Spinal Cord stimulation for the treatment of chronic pain is useful for those patients who have failed conservative management. It involves the implantation of a stimulation catheter near the spine. Patients with neuropathic pain, or pain caused by damaged nerves, are the ideal candidates for this procedure.
The mechanism by which spinal cord stimulation works is not well understood, but is best explained by the “Gate Theory” of pain. This theory proposes that stimulation of large nerves by electricity can close the gate for pain impulses to reach the spine.
During placement of this catheter, the electrodes are placed into the epidural space at a level in the spine close to where the pain impulses enter the spinal cord. Patients experience paresthesia, or tingling, in the area of pain. This can substantially reduce the perception of pain by the patients.
Usually, a patient is given a trial of stimulation to assess how well it works. It the trial is successful, then the spinal cord stimulator is implanted permanently. Usually a 50% or greater reduction in pain from the trial is needed in order to justify the permanent stimulator implant.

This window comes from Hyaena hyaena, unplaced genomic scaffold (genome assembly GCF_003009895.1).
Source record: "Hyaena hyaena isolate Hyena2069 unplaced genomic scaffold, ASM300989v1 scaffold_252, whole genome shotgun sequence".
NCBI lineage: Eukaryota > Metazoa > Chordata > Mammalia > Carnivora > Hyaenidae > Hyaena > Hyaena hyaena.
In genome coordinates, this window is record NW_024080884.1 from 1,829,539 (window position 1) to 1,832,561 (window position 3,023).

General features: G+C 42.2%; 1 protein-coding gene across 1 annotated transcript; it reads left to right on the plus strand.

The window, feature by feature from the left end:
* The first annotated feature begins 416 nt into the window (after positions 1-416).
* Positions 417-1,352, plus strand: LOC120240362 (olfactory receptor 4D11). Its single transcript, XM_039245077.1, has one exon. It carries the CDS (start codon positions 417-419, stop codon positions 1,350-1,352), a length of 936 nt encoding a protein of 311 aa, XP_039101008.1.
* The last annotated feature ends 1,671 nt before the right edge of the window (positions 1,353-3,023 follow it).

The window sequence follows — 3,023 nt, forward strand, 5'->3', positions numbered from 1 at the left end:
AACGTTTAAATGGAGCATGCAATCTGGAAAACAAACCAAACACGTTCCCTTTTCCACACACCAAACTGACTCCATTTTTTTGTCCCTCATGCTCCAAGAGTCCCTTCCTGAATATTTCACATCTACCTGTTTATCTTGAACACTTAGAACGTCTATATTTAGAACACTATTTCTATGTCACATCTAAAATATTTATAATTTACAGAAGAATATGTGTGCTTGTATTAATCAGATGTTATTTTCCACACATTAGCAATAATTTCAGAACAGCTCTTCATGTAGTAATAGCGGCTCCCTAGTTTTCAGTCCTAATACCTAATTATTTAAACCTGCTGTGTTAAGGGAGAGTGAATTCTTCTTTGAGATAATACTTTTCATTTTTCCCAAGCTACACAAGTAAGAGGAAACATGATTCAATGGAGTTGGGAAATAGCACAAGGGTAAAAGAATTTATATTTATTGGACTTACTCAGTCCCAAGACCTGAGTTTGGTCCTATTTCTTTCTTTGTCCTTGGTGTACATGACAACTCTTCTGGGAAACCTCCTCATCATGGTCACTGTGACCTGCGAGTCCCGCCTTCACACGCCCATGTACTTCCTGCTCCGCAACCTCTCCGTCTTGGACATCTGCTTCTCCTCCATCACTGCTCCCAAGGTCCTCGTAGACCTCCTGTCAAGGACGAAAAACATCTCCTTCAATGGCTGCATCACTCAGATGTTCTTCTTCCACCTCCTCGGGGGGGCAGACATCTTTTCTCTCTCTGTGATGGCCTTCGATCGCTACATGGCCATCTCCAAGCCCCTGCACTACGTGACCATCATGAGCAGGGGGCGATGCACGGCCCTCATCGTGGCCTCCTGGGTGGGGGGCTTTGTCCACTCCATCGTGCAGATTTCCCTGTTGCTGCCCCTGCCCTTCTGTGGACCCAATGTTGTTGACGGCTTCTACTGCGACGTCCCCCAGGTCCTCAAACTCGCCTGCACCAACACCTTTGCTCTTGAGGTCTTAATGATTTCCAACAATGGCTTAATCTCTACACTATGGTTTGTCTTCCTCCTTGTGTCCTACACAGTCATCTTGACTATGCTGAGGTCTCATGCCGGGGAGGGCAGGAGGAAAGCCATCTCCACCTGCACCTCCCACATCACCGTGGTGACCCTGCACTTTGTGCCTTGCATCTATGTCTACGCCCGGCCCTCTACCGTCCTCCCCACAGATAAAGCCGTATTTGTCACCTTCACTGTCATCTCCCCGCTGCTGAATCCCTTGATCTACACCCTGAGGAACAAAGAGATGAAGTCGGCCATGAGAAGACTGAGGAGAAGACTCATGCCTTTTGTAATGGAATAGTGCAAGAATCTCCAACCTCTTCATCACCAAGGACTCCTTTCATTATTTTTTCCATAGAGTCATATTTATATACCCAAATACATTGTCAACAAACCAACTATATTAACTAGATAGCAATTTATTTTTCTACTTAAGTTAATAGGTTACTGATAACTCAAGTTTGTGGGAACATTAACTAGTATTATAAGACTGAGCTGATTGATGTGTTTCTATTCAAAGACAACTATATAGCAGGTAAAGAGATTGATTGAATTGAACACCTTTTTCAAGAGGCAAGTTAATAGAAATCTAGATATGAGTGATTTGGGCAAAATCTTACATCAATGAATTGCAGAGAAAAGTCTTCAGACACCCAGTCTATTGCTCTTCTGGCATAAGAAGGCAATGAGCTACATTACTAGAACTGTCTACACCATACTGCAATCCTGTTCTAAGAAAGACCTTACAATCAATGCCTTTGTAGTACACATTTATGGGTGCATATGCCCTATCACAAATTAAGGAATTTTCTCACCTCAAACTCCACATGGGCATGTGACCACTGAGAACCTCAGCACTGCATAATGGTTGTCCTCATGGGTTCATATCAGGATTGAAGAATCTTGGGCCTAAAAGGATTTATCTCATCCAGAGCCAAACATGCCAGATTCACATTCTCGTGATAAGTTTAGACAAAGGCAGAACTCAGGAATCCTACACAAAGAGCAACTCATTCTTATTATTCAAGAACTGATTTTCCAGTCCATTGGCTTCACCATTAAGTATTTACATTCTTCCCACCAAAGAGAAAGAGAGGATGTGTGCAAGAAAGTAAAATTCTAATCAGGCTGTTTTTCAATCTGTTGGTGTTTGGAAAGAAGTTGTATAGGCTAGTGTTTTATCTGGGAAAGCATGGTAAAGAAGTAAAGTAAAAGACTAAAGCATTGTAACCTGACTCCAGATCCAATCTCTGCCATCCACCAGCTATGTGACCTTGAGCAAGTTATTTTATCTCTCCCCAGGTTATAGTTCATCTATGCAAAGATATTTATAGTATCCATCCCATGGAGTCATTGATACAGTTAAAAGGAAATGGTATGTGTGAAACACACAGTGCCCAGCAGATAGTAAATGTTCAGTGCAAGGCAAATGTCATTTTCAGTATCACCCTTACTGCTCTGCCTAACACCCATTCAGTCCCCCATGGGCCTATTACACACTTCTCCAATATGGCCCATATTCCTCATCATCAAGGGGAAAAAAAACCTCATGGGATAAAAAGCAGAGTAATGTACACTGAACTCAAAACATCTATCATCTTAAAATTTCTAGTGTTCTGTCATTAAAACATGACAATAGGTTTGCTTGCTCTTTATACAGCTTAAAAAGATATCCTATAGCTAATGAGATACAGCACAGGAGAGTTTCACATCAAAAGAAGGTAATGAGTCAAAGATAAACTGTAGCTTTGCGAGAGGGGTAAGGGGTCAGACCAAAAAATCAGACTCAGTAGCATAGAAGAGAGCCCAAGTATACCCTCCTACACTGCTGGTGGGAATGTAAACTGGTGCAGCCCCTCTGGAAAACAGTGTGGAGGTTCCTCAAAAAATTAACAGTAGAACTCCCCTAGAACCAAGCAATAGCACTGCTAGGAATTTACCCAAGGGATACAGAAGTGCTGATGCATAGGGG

Complications can occur during the trial or permanent placement of the stimulator. Hardware malfunction, lead migration, and breakage are among some of the issues. Infection is always a concern when implanting any object.
Finally, spinal cord stimulation for the treatment of chronic pain is a useful modality of treatment. It is only used after all other conservative modalities of treatment have failed. It has the potential to alleviate pain where all other modalities have failed. It is not without risk and should be undertaken only by a trained pain management professional.